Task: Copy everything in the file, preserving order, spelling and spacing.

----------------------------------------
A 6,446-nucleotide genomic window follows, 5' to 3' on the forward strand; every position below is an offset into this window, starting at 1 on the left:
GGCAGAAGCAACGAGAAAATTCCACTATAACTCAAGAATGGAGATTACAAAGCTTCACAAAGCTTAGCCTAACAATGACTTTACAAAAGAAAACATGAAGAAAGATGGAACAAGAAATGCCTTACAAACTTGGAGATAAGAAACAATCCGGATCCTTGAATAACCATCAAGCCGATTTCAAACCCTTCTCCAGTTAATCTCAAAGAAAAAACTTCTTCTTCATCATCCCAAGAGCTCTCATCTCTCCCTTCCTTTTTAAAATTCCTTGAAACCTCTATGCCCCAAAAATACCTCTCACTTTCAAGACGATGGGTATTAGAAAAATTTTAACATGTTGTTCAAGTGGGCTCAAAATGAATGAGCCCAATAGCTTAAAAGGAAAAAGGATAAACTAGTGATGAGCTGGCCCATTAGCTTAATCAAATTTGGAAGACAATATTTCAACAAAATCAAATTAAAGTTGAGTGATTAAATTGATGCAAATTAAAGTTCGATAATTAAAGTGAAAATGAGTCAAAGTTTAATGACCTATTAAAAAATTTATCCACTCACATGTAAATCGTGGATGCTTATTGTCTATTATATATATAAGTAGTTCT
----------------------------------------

A 6,446-nucleotide genomic window follows, 5' to 3' on the forward strand; every position below is an offset into this window, starting at 1 on the left:
GGCAGAAGCAACGAGAAAATTCCACTATAACTCAAGAATGGAGATTACAAAGCTTCACAAAGCTTAGCCTAACAATGACTTTACAAAAGAAAACATGAAGAAAGATGGAACAAGAAATGCCTTACAAACTTGGAGATAAGAAACAATCCGGATCCTTGAATAACCATCAAGCCGATTTCAAACCCTTCTCCAGTTAATCTCAAAGAAAAAACTTCTTCTTCATCATCCCAAGAGCTCTCATCTCTCCCTTCCTTTTTAAAATTCCTTGAAACCTCTATGCCCCAAAAATACCTCTCACTTTCAAGACGATGGGTATTAGAAAAATTTTAACATGTTGTTCAAGTGGGCTCAAAATGAATGAGCCCAATAGCTTAAAAGGAAAAAGGATAAACTAGTGATGAGCTGGCCCATTAGCTTAATCAAATTTGGAAGACAATATTTCAACAAAATCAAATTAAAGTTGAGTGATTAAATTGATGCAAATTAAAGTTCGATAATTAAAGTGAAAATGAGTCAAAGTTTAATGACCTATTAAAAAATTTATCCACTCACATGTAAATCGTGGATGCTTATTGTCTATTATATATATAAGTAGTTCT